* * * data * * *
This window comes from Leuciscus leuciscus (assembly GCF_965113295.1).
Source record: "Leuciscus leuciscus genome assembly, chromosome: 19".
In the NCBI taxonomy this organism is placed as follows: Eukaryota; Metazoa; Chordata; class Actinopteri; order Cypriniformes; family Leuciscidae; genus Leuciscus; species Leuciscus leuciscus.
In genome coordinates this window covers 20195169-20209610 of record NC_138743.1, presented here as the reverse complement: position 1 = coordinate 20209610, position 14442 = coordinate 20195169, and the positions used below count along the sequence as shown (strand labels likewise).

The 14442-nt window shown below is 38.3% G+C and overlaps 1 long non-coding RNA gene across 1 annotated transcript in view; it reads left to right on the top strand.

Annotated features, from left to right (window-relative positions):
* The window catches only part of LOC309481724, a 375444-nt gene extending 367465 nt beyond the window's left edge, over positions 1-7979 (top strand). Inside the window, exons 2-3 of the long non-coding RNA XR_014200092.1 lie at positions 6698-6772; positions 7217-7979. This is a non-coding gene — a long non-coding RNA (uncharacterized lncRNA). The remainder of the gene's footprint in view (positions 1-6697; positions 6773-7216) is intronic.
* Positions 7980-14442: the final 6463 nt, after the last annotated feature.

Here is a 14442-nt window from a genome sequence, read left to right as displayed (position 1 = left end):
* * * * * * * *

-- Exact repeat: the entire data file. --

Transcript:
This window comes from Leuciscus leuciscus (assembly GCF_965113295.1).
Source record: "Leuciscus leuciscus genome assembly, chromosome: 19".
In the NCBI taxonomy this organism is placed as follows: Eukaryota; Metazoa; Chordata; class Actinopteri; order Cypriniformes; family Leuciscidae; genus Leuciscus; species Leuciscus leuciscus.
In genome coordinates this window covers 20195169-20209610 of record NC_138743.1, presented here as the reverse complement: position 1 = coordinate 20209610, position 14442 = coordinate 20195169, and the positions used below count along the sequence as shown (strand labels likewise).

The 14442-nt window shown below is 38.3% G+C and overlaps 1 long non-coding RNA gene across 1 annotated transcript in view; it reads left to right on the top strand.

Annotated features, from left to right (window-relative positions):
* The window catches only part of LOC309481724, a 375444-nt gene extending 367465 nt beyond the window's left edge, over positions 1-7979 (top strand). Inside the window, exons 2-3 of the long non-coding RNA XR_014200092.1 lie at positions 6698-6772; positions 7217-7979. This is a non-coding gene — a long non-coding RNA (uncharacterized lncRNA). The remainder of the gene's footprint in view (positions 1-6697; positions 6773-7216) is intronic.
* Positions 7980-14442: the final 6463 nt, after the last annotated feature.

Here is a 14442-nt window from a genome sequence, read left to right as displayed (position 1 = left end):